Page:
See In Re Complaint by Anderson, supra note 1, 34 FCC2d at 938, and In Re Request of National Religious Broadcasters, Inc., 43 FCC2d 451 (1973)
Section 702 of the 1964 Civil Rights Act (Pub.L. 88-352, 78 Stat. 255, former 42 U.S.C. 2000e-1) had exempted 'educational institution(s)' from all of the Act's employment discrimination rules. Early versions of the legislation which became the Equal Empolyment Opportunities Act of 1972 deleted this blanket exemption for educational institutions and proposed to add 'religious educational institution(s)' to the list of religious organizations which 702 had exempted as to religious discrimination in 'religious activities.' See 3 of S. 2515, 92nd Cong., 1st Sess., Sept. 14, 1971. Senator Allen objected that
under the provisions of the bill, there would be nothing to prevent an atheist being forced upon a religious school to teach some subject other than theology.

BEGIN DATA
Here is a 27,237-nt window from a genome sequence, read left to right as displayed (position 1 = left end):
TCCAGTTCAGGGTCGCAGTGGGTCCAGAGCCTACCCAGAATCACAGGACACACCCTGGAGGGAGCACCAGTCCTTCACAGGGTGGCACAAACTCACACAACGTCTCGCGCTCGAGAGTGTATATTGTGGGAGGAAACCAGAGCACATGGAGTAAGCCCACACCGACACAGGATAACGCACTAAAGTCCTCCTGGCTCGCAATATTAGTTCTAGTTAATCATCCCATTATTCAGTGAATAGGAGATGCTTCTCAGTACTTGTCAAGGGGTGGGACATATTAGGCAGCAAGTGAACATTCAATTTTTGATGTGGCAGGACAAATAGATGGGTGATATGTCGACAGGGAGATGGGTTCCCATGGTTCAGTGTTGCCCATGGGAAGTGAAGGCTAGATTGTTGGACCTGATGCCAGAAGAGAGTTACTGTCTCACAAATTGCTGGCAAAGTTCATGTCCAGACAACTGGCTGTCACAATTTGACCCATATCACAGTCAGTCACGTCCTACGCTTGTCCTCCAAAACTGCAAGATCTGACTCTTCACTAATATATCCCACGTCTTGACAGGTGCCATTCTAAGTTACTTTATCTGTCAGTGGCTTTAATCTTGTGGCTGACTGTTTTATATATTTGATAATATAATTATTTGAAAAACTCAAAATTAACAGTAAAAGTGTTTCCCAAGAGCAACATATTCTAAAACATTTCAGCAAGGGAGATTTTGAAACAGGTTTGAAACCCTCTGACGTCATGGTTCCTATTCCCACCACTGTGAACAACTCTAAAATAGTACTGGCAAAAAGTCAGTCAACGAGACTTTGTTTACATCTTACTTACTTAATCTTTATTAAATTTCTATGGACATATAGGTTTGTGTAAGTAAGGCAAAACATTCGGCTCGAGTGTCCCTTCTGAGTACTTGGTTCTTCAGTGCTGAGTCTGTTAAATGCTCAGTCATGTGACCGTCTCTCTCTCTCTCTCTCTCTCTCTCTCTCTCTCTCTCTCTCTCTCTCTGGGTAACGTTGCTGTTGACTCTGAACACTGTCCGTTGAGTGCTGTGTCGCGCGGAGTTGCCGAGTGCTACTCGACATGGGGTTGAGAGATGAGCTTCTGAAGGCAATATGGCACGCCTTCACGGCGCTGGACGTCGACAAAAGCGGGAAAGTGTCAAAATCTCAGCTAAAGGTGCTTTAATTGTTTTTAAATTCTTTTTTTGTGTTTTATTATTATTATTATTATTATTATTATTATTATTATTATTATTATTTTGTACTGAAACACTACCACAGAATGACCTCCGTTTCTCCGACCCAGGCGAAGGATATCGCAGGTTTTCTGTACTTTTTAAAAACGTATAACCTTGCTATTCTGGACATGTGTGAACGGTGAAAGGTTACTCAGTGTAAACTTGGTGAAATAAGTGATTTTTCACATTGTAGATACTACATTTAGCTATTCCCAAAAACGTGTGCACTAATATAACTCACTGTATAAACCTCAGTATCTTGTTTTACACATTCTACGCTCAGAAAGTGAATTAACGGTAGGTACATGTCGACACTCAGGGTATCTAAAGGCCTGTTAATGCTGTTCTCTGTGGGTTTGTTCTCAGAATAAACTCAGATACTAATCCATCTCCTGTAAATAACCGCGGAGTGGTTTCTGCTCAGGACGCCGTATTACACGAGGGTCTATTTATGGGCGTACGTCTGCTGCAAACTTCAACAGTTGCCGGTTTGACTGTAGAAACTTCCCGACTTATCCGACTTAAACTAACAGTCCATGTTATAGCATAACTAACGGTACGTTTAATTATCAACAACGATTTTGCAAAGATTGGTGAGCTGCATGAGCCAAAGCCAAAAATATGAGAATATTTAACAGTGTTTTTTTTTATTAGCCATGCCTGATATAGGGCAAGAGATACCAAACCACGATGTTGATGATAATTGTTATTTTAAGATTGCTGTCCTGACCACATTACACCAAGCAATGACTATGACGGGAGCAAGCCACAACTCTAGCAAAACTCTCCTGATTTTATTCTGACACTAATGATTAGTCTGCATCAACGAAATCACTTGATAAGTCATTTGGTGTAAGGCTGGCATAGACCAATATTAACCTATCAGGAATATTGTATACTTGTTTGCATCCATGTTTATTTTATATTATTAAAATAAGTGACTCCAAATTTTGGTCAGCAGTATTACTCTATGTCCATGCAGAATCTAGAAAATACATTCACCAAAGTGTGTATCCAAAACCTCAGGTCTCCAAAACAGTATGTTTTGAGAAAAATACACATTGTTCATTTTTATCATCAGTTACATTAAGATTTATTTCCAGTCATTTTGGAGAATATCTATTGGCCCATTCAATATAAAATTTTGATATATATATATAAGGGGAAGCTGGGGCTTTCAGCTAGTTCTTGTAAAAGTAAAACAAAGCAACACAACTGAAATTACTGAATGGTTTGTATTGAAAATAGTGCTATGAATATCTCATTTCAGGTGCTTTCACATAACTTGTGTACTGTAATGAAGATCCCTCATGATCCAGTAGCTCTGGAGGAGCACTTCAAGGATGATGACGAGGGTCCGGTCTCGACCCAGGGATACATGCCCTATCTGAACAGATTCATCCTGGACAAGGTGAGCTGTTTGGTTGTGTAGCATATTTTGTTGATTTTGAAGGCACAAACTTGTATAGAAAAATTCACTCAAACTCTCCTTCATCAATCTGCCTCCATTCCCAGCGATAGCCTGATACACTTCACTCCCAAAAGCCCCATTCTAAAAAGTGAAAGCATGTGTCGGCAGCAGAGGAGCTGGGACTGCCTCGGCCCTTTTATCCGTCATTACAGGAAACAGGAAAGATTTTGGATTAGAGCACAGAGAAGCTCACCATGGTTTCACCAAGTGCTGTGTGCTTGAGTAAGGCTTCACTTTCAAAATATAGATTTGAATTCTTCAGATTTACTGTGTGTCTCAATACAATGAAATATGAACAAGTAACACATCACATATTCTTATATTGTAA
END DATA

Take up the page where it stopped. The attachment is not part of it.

Legislative History of the Equal Opportunity Act of 1972 844 (Nov. 1972). To remedy this evil the Senators proposed striking the word 'religious' from the term 'religious activities' used in the provision exempting religious organizations from the ban on sectarian hiring practices. Amendment 809 to S. 2515, Legislative History, supra, at 789. The Senate adopted the Ervin-Allen amendment, id. at 1667, and the House also accepted it ofter a Joint Conference on the 1972 Act, id. at 1813-1814. This amendment broadened the exemption as to religious educational institutions-- but also, of course, as to all other religious organizations listed in the exemption. In giving concrete examples of the workings of their amendment, however, both Senator Allen and Senator Ervin invariably adverted to its effect on religious educational institutions. Id. at 846, 848-852. The effect on other religious organizations went undiscussed, except for two very general comments by Senator Ervin:
Our amendment would strike out the word 'religious' and remove religious institutions in all respects from the subjugation to the EEOC.